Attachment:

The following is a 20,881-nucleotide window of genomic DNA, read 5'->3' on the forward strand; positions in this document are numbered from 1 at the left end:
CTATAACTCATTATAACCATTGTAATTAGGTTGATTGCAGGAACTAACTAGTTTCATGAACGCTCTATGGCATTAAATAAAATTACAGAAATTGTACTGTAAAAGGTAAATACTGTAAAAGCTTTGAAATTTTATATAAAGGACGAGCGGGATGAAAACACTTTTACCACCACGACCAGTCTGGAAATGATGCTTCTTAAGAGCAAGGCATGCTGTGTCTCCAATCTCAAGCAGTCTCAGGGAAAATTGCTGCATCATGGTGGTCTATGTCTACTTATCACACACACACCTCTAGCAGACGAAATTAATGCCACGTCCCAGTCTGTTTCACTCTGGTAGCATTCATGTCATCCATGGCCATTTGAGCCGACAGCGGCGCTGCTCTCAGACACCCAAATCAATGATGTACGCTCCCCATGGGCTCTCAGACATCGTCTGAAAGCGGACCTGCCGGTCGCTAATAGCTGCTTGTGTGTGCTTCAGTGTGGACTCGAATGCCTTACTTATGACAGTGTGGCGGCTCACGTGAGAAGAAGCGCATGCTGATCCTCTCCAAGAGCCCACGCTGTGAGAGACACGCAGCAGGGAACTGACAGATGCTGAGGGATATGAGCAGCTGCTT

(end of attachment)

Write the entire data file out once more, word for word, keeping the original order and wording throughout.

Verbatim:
The following is a 20,881-nucleotide window of genomic DNA, read 5'->3' on the forward strand; positions in this document are numbered from 1 at the left end:
CTATAACTCATTATAACCATTGTAATTAGGTTGATTGCAGGAACTAACTAGTTTCATGAACGCTCTATGGCATTAAATAAAATTACAGAAATTGTACTGTAAAAGGTAAATACTGTAAAAGCTTTGAAATTTTATATAAAGGACGAGCGGGATGAAAACACTTTTACCACCACGACCAGTCTGGAAATGATGCTTCTTAAGAGCAAGGCATGCTGTGTCTCCAATCTCAAGCAGTCTCAGGGAAAATTGCTGCATCATGGTGGTCTATGTCTACTTATCACACACACACCTCTAGCAGACGAAATTAATGCCACGTCCCAGTCTGTTTCACTCTGGTAGCATTCATGTCATCCATGGCCATTTGAGCCGACAGCGGCGCTGCTCTCAGACACCCAAATCAATGATGTACGCTCCCCATGGGCTCTCAGACATCGTCTGAAAGCGGACCTGCCGGTCGCTAATAGCTGCTTGTGTGTGCTTCAGTGTGGACTCGAATGCCTTACTTATGACAGTGTGGCGGCTCACGTGAGAAGAAGCGCATGCTGATCCTCTCCAAGAGCCCACGCTGTGAGAGACACGCAGCAGGGAACTGACAGATGCTGAGGGATATGAGCAGCTGCTT